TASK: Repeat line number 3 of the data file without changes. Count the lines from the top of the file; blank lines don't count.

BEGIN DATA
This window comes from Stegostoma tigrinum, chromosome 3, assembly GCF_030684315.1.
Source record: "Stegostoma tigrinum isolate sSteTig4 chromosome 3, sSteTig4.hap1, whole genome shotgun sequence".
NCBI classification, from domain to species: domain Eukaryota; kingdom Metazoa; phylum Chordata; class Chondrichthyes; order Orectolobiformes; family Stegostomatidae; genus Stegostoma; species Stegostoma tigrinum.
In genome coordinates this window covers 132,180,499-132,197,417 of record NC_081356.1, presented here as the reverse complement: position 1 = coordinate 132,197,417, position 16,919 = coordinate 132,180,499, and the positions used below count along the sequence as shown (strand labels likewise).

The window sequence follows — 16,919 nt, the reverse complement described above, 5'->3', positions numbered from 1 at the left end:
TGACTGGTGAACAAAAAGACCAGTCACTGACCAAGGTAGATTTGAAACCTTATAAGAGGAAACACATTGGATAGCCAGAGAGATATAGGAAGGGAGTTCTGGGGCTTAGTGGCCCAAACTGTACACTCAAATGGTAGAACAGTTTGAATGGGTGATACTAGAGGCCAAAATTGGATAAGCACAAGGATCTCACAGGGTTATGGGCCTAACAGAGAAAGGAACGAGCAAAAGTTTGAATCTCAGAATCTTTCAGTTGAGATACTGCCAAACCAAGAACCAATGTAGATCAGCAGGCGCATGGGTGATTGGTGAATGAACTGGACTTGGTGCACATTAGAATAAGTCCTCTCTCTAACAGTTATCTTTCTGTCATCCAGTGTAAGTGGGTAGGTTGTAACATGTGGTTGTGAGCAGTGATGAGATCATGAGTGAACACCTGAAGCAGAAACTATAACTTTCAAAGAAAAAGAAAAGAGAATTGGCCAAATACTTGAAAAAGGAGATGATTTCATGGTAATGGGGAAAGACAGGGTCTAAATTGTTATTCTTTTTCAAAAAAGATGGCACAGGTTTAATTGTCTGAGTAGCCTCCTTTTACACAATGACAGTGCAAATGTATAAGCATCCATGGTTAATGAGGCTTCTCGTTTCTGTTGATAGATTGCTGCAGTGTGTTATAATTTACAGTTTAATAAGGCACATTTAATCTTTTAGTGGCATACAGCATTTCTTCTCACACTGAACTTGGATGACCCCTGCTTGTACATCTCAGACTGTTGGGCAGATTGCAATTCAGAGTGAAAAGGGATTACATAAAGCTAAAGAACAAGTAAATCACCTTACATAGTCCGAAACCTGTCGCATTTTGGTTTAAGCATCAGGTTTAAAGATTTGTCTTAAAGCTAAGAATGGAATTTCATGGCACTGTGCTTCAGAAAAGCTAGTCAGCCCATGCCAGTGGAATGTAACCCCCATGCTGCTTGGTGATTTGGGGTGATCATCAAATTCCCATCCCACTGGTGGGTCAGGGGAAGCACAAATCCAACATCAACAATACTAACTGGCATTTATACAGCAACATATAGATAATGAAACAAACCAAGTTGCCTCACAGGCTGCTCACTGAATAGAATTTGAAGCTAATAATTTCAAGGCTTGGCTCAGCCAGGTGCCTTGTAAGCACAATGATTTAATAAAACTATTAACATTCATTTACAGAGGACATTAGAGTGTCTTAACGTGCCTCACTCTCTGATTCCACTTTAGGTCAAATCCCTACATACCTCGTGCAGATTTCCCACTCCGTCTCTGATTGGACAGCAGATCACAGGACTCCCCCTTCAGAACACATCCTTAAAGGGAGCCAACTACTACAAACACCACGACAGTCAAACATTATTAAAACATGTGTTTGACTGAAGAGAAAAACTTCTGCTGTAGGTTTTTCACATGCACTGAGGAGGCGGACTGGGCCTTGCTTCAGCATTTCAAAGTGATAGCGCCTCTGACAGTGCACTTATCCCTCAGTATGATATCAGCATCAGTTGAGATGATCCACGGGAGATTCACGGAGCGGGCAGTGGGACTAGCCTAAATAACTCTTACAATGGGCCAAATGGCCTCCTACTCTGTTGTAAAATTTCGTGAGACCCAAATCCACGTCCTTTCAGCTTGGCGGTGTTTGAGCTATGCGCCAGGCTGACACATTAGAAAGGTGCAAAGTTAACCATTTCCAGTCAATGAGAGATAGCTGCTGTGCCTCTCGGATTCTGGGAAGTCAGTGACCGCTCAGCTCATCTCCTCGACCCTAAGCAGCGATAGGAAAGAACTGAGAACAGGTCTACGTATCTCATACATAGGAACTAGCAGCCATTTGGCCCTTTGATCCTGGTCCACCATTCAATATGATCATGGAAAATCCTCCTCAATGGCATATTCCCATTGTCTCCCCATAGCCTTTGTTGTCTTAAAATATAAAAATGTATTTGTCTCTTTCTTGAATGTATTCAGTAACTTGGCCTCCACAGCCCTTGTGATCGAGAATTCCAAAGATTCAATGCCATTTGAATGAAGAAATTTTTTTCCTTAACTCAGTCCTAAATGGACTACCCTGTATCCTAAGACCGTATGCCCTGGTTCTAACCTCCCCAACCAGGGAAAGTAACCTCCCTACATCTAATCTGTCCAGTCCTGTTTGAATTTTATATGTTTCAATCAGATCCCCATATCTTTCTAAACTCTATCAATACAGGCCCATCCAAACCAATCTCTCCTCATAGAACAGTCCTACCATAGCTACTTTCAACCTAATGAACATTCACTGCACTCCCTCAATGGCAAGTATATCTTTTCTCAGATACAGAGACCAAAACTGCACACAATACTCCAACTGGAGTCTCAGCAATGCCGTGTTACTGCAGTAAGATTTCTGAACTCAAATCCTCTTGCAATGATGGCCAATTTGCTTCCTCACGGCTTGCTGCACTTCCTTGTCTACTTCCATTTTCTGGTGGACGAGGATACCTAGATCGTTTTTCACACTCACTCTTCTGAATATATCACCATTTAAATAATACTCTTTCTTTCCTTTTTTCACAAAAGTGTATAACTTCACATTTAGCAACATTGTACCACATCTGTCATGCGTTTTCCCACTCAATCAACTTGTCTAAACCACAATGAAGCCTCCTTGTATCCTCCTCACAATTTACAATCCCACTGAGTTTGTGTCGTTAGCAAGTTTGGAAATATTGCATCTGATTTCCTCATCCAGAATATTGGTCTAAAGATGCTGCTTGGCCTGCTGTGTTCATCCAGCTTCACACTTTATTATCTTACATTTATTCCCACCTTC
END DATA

NCBI classification, from domain to species: domain Eukaryota; kingdom Metazoa; phylum Chordata; class Chondrichthyes; order Orectolobiformes; family Stegostomatidae; genus Stegostoma; species Stegostoma tigrinum.